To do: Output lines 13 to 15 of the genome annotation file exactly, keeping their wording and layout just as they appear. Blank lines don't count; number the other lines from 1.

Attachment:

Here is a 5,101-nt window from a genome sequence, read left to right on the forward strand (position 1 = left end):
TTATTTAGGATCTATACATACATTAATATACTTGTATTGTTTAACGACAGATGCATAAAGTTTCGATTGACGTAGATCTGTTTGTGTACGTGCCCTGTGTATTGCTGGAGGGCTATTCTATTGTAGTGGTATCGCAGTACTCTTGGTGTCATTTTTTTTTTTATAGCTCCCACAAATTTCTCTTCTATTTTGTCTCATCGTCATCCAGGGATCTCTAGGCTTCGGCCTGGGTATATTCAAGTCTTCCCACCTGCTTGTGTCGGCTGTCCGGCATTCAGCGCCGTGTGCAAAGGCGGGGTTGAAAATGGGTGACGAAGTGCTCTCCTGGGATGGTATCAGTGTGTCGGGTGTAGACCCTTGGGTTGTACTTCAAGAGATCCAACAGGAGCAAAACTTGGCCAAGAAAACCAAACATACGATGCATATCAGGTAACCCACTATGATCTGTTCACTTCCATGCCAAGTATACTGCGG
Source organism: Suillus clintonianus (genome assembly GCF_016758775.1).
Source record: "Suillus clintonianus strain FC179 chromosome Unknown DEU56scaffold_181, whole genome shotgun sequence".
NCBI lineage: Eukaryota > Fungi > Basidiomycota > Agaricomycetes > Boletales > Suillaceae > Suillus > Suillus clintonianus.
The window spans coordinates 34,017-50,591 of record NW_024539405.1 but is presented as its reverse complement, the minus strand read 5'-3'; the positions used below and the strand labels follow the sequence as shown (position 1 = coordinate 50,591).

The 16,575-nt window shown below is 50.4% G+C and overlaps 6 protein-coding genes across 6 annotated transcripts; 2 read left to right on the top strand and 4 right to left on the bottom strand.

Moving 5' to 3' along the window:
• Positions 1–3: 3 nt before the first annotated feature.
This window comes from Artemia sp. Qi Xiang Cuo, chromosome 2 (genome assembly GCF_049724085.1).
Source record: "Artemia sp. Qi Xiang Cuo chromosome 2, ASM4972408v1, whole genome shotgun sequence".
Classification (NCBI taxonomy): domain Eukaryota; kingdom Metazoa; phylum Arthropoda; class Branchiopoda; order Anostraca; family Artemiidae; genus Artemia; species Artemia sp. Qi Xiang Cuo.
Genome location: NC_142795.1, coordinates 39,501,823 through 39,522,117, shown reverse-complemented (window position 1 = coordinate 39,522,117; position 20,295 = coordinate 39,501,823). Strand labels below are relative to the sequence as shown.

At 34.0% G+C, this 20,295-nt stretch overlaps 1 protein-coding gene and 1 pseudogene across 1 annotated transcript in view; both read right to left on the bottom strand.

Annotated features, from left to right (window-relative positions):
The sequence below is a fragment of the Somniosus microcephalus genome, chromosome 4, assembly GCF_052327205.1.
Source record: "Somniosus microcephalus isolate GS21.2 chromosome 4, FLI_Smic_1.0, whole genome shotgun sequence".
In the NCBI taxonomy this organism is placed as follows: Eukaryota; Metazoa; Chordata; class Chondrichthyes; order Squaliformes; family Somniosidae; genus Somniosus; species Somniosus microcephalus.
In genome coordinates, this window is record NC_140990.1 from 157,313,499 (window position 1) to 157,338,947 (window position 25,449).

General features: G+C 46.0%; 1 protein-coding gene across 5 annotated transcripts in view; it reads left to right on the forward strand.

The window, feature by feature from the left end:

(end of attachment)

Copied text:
Genome location: NC_142795.1, coordinates 39,501,823 through 39,522,117, shown reverse-complemented (window position 1 = coordinate 39,522,117; position 20,295 = coordinate 39,501,823). Strand labels below are relative to the sequence as shown.

At 34.0% G+C, this 20,295-nt stretch overlaps 1 protein-coding gene and 1 pseudogene across 1 annotated transcript in view; both read right to left on the bottom strand.

Annotated features, from left to right (window-relative positions):